Pricing for this all-inclusive retreat starts at $780 per person, per night with a minimum 3-night stay, from here.
This gorgeous compound in Wilson, Wyoming, adjacent to the Snake River, has been designed by Carney Logan Burke Architects. The John Dodge Compound is melded into a dense forest with open meadows with a blend of present day architecture and European heritage. In the architect’s words, “by emphasizing heavy stone and concrete masses, the design effects an expression of permanence suggestive of the traditional European country chateau. As a counterpoint to the dense materiality and massing of forms, the residence breaks down into three discrete volumes for garage, main living quarters (including a yoga studio), and master suite. Large expanses of glass lead to outdoor terraces, both elements serving to reflect the idiom of outdoor living in the American West. The residence reinforces its connection to the natural environment through integration of architecture and landscaping: a waterway extends from a pond at the sites north end and terminates in the south-facing courtyard, where it creates a contemplative focal point for the home’s entry.” The home also features sustainable design elements such as radiant floor heating, geothermal heating, responsibly harvested lumber, insulated concrete forms and high-performance windows.
Visit the website of Carney Logan Burke Architects here.
The Peaks View residence, designed by Carney Logan Burke Architects, is located near Wilson, Wyoming, in a grassy meadow, adjacent to the Teton mountain range. The design solution for the project had to satisfy two conflicting goals: the finished project must fit seamlessly into a neighborhood with distinctly conservative design guidelines while satisfying the owners desire to create a unique home with roots in the modern idiom. Within these constraints, the architect created an assemblage of building volumes to break down the scale of this 6,500 square foot home. This trio of buildings wrap around a south-facing courtyard, a warm refuge for outdoor living during the short summer season in Wyoming.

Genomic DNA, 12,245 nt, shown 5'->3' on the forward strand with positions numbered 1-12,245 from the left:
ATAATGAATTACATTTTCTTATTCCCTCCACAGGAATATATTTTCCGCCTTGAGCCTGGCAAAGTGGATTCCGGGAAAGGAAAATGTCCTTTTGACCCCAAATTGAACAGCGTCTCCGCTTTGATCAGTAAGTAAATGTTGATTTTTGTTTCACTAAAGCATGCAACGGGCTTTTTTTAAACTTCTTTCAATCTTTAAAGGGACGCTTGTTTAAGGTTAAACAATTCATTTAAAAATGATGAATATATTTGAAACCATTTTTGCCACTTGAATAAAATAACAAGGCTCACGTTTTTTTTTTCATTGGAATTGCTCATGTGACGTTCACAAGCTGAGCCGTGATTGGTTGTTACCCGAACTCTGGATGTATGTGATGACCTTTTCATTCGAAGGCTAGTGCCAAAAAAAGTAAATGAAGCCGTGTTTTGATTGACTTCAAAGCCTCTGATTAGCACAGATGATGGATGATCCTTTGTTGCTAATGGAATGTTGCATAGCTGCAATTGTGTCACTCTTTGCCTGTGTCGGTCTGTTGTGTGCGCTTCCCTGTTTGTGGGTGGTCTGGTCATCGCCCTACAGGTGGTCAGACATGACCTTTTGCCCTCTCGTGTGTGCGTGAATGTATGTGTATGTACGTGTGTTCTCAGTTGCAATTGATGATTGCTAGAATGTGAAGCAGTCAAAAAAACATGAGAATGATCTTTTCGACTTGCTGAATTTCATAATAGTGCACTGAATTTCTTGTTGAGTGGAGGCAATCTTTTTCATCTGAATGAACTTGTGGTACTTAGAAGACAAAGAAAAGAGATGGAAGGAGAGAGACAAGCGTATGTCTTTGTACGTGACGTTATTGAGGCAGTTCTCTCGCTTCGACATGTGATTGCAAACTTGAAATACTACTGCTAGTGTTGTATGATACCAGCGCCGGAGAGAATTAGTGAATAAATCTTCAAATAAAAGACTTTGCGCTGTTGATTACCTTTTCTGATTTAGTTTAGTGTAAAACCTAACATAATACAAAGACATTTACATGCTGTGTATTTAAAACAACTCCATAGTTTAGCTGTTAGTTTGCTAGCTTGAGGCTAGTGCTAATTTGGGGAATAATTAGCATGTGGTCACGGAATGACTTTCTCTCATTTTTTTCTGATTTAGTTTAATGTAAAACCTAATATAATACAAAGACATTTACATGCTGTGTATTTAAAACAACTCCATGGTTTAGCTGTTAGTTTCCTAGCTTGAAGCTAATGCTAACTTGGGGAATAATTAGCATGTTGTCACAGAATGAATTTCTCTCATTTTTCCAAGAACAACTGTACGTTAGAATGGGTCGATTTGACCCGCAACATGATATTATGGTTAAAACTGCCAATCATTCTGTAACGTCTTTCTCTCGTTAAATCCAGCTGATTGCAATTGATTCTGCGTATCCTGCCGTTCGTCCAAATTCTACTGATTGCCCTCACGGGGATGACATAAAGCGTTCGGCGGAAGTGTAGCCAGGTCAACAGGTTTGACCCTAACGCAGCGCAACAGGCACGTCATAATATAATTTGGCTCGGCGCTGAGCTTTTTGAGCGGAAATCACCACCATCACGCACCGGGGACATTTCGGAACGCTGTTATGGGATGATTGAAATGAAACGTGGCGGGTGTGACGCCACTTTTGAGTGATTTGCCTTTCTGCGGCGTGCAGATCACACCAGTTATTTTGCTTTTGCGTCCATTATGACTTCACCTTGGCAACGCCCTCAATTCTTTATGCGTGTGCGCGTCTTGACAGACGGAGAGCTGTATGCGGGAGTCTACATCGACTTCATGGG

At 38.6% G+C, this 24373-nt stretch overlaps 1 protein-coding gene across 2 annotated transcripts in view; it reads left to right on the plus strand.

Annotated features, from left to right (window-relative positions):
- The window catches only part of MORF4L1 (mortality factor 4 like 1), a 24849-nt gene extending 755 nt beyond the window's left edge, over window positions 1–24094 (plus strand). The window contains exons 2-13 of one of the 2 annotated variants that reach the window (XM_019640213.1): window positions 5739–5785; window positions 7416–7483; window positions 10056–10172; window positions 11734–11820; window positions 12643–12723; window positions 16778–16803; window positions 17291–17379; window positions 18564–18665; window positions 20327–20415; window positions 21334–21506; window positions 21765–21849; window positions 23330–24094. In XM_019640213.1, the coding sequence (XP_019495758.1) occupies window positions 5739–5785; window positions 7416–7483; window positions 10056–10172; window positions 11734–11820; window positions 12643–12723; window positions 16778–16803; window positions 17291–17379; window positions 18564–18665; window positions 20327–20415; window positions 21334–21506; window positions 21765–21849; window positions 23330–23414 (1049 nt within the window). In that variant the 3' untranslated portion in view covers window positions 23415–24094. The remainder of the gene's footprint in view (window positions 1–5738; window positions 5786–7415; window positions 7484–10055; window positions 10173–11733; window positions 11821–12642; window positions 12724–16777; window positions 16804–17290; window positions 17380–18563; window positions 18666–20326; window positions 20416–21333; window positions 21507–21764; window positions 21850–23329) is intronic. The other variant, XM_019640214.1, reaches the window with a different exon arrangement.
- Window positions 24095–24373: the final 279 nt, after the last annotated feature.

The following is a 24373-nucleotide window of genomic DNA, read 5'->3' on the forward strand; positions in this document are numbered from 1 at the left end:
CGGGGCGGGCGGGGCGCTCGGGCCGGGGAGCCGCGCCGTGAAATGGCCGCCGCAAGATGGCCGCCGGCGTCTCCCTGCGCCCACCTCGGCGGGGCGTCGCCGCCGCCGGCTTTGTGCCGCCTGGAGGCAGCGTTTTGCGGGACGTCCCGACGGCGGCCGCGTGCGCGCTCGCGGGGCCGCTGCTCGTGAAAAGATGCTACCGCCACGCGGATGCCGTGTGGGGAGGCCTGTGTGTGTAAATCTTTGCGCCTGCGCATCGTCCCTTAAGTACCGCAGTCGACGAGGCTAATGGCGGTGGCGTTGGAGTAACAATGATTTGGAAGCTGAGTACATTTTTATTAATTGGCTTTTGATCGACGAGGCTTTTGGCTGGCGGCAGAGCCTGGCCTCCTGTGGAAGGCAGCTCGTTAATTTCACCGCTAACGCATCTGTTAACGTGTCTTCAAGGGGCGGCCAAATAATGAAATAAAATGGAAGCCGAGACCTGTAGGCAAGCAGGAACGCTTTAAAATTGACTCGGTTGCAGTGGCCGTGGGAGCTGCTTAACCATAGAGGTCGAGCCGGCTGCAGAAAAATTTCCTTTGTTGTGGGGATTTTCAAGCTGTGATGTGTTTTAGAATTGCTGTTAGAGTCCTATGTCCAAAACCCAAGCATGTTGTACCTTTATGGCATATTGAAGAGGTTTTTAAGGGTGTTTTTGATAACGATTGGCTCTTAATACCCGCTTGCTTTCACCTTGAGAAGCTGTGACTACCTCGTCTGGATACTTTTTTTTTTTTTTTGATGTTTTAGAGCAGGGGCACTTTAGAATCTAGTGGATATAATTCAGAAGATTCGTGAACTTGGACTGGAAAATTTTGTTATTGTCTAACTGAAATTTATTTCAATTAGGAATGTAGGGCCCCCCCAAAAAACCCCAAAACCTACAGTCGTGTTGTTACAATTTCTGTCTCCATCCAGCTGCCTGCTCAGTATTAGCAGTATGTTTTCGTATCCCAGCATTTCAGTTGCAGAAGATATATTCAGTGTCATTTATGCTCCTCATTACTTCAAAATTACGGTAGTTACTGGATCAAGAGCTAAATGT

The roof of the living pavilion extends to create a covered outdoor extension for the main living space. The exterior is clad primarily in cedar siding; two types were used to create pattern, texture and depth in the elevations. While the building forms and exterior materials conform to the design guidelines and fit within the context of the neighborhood, the interiors imparts a well-lit, refined and warm character. Wood, plaster and simple detailing and materials completes the interior. Display for a Kimono was deliberately incorporated into the entry. Its influence on the interior can be seen in the delicate stair screen and the millwork which is conceived as simple wood containers within spaces. Ample windows provides excellent daylight and a connection to the site.